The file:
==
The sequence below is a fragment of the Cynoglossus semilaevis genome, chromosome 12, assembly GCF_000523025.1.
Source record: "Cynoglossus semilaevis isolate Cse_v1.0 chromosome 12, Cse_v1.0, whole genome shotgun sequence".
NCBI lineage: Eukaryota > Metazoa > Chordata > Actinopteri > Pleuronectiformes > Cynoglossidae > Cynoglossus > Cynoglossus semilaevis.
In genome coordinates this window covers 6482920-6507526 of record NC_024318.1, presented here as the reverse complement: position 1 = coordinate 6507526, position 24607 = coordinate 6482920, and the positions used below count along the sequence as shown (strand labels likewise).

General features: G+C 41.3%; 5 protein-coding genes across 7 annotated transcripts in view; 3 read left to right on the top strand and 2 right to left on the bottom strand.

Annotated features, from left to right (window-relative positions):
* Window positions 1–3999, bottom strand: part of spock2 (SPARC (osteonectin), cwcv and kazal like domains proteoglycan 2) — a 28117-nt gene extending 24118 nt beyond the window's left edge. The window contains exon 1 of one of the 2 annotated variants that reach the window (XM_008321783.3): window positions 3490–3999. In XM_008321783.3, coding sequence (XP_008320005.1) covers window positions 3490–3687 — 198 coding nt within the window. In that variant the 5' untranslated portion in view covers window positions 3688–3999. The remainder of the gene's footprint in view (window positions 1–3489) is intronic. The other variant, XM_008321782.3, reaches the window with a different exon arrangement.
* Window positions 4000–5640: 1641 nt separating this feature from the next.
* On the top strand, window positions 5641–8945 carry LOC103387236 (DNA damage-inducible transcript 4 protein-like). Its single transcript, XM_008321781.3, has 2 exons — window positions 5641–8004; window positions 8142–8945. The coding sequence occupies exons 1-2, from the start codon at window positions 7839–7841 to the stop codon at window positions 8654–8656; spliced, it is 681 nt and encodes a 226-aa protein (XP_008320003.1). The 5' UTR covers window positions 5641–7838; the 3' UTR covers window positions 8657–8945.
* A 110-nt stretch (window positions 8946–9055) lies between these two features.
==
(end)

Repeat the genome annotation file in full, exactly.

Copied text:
The sequence below is a fragment of the Cynoglossus semilaevis genome, chromosome 12, assembly GCF_000523025.1.
Source record: "Cynoglossus semilaevis isolate Cse_v1.0 chromosome 12, Cse_v1.0, whole genome shotgun sequence".
NCBI lineage: Eukaryota > Metazoa > Chordata > Actinopteri > Pleuronectiformes > Cynoglossidae > Cynoglossus > Cynoglossus semilaevis.
In genome coordinates this window covers 6482920-6507526 of record NC_024318.1, presented here as the reverse complement: position 1 = coordinate 6507526, position 24607 = coordinate 6482920, and the positions used below count along the sequence as shown (strand labels likewise).

General features: G+C 41.3%; 5 protein-coding genes across 7 annotated transcripts in view; 3 read left to right on the top strand and 2 right to left on the bottom strand.

Annotated features, from left to right (window-relative positions):
* Window positions 1–3999, bottom strand: part of spock2 (SPARC (osteonectin), cwcv and kazal like domains proteoglycan 2) — a 28117-nt gene extending 24118 nt beyond the window's left edge. The window contains exon 1 of one of the 2 annotated variants that reach the window (XM_008321783.3): window positions 3490–3999. In XM_008321783.3, coding sequence (XP_008320005.1) covers window positions 3490–3687 — 198 coding nt within the window. In that variant the 5' untranslated portion in view covers window positions 3688–3999. The remainder of the gene's footprint in view (window positions 1–3489) is intronic. The other variant, XM_008321782.3, reaches the window with a different exon arrangement.
* Window positions 4000–5640: 1641 nt separating this feature from the next.
* On the top strand, window positions 5641–8945 carry LOC103387236 (DNA damage-inducible transcript 4 protein-like). Its single transcript, XM_008321781.3, has 2 exons — window positions 5641–8004; window positions 8142–8945. The coding sequence occupies exons 1-2, from the start codon at window positions 7839–7841 to the stop codon at window positions 8654–8656; spliced, it is 681 nt and encodes a 226-aa protein (XP_008320003.1). The 5' UTR covers window positions 5641–7838; the 3' UTR covers window positions 8657–8945.
* A 110-nt stretch (window positions 8946–9055) lies between these two features.